Frontiers of economic research

Ejaz Ghani, William Kerr, Stephen D O'Connell, 02 October 2014

Numerous countries have implemented seat reservations for women in politics over the past decades. Starting in the early 1990s, India’s flagship decentralisation reform instituted one-third seat reservations for women in local governance bodies. This column suggests that this political empowerment increased women’s economic empowerment through at least one channel, i.e. small-scale entrepreneurship. These findings suggest that political empowerment policies for women may additionally have beneficial economic effects in the longer-run.

Matias Cortes, Nir Jaimovich, Christopher J. Nekarda, Henry Siu, 02 October 2014

As routine tasks are increasingly automated, middle-wage jobs are becoming rarer. This column documents the changes in labour-market dynamics behind polarisation, and investigates which workers are affected by it. Flows into middle-wage routine jobs are declining (rather than flows out increasing). Interestingly, routine cognitive workers – who tend to be educated women – are benefiting from this hollowing-out by moving up the occupational ladder.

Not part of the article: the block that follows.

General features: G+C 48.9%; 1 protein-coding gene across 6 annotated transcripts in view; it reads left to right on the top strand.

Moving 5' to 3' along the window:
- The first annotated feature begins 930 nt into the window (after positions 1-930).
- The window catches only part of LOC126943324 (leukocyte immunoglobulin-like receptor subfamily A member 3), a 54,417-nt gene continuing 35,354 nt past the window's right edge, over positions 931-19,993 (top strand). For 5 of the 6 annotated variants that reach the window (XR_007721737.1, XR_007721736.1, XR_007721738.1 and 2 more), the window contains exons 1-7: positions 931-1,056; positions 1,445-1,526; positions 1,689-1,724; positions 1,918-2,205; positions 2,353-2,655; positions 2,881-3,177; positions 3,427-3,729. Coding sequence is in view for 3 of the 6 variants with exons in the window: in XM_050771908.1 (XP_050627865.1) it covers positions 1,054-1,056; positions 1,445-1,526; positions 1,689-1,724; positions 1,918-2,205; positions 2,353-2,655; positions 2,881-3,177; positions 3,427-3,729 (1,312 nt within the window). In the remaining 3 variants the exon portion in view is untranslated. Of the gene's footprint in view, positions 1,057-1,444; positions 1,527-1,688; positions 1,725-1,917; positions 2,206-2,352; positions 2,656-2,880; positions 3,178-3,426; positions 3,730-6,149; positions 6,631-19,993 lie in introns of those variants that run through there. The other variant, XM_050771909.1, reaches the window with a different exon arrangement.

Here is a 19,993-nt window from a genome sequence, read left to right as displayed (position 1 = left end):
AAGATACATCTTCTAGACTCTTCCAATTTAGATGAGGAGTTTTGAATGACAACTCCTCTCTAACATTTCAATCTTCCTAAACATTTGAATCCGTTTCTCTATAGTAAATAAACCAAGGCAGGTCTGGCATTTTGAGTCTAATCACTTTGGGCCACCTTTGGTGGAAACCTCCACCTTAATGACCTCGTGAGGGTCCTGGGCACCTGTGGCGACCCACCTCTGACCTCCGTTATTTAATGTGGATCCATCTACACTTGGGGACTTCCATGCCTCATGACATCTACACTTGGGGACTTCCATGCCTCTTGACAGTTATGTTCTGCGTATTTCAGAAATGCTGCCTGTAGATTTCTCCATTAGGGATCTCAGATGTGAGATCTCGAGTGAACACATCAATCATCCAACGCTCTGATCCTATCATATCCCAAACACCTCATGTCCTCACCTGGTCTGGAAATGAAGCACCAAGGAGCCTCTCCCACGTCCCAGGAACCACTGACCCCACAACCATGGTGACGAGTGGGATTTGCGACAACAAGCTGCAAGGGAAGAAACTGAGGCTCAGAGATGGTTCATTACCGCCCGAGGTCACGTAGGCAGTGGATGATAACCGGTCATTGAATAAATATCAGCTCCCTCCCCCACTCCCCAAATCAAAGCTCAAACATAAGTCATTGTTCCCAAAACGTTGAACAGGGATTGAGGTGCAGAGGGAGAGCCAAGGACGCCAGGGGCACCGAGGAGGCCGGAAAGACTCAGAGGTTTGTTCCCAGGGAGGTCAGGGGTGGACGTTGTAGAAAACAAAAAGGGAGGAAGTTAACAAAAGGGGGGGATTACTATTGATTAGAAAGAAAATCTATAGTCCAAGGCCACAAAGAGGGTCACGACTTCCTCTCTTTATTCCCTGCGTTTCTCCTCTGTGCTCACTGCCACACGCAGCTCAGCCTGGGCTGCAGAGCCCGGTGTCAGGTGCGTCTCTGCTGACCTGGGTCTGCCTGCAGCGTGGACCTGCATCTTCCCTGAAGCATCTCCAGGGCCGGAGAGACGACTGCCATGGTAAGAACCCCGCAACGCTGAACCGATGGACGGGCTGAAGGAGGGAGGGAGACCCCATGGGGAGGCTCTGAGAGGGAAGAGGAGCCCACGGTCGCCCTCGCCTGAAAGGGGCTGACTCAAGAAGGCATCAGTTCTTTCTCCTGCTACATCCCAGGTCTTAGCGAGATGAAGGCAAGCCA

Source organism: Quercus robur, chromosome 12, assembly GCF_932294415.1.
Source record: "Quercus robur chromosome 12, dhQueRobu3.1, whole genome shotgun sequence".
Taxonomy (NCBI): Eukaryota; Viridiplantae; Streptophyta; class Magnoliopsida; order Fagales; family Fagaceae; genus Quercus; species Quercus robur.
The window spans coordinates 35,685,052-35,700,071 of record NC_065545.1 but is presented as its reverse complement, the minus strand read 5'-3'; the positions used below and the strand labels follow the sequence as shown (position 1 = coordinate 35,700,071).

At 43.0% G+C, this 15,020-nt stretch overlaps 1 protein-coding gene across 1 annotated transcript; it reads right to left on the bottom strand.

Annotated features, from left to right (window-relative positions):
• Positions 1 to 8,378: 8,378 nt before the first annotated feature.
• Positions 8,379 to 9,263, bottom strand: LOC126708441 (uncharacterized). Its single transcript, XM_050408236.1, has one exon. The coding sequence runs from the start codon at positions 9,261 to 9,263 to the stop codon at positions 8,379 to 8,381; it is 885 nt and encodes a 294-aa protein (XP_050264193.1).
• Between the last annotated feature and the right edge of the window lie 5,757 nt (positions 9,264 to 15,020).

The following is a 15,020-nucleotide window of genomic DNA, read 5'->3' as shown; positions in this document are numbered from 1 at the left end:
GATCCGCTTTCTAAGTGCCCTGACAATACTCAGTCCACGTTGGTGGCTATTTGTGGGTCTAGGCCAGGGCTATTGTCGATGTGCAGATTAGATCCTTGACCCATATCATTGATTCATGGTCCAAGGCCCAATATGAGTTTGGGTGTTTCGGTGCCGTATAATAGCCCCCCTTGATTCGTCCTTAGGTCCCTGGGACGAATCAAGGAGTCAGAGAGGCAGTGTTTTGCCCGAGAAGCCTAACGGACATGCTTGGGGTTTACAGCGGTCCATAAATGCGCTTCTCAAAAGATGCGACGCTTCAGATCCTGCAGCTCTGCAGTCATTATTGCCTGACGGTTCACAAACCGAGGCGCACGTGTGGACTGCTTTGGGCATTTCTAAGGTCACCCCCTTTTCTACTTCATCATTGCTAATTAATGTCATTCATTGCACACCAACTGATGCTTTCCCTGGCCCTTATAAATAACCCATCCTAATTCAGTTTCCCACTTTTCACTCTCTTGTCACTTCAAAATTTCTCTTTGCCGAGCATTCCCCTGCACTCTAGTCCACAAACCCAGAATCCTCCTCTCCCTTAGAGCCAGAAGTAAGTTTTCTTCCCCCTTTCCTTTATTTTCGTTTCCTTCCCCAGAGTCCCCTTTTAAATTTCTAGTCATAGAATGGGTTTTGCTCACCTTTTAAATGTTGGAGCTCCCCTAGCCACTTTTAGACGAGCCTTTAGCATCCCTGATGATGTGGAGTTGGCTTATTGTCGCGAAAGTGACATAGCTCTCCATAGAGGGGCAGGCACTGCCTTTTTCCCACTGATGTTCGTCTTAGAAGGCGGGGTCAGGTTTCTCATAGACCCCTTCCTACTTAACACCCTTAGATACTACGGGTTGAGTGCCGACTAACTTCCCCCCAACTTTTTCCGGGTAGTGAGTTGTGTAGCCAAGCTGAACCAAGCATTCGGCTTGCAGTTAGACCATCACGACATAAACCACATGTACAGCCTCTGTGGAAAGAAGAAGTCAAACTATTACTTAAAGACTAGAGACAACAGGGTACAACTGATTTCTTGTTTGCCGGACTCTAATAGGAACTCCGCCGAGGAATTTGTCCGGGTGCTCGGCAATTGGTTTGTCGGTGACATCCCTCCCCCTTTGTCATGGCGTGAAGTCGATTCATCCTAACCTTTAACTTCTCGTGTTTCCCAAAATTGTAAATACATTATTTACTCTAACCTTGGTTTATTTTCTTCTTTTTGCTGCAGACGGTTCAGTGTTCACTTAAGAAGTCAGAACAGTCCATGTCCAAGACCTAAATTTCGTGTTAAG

László Andor, 01 October 2014

Negative real interest rates imply redistribution from savers to debtors. This column, by the EU Commissioner for Employment, Social Affairs and Inclusion, argues that such redistribution would benefit the whole economy. It would strengthen aggregate demand – including investment demand – at a time when such a boost is clearly needed.

Charles F Manski, 01 October 2014

Clinical practice guidelines recommend treating all patients with similar attributes the same way. This column argues that, under conditions of uncertainty or ambiguity, this may be bad advice. Treating similar patients differently provides two benefits. The first is diversification – assigning similar patients to different treatments limits the consequences of choosing an inappropriate treatment. The second benefit is that randomly assigning treatments helps clinicians learn which ones are most effective.

Ryohei Nakamura, 01 October 2014

Many Japanese municipalities found recent population predictions for the next 30 years rather alarming. Unfortunately, most of them do not have an effective solution to the declining population problem. This column discusses different strategies that could ignite innovation and stimulate the growth of the population. Bringing in new business, identifying their comparative advantage, and stimulating community innovation could make municipalities attractive places to settle down.

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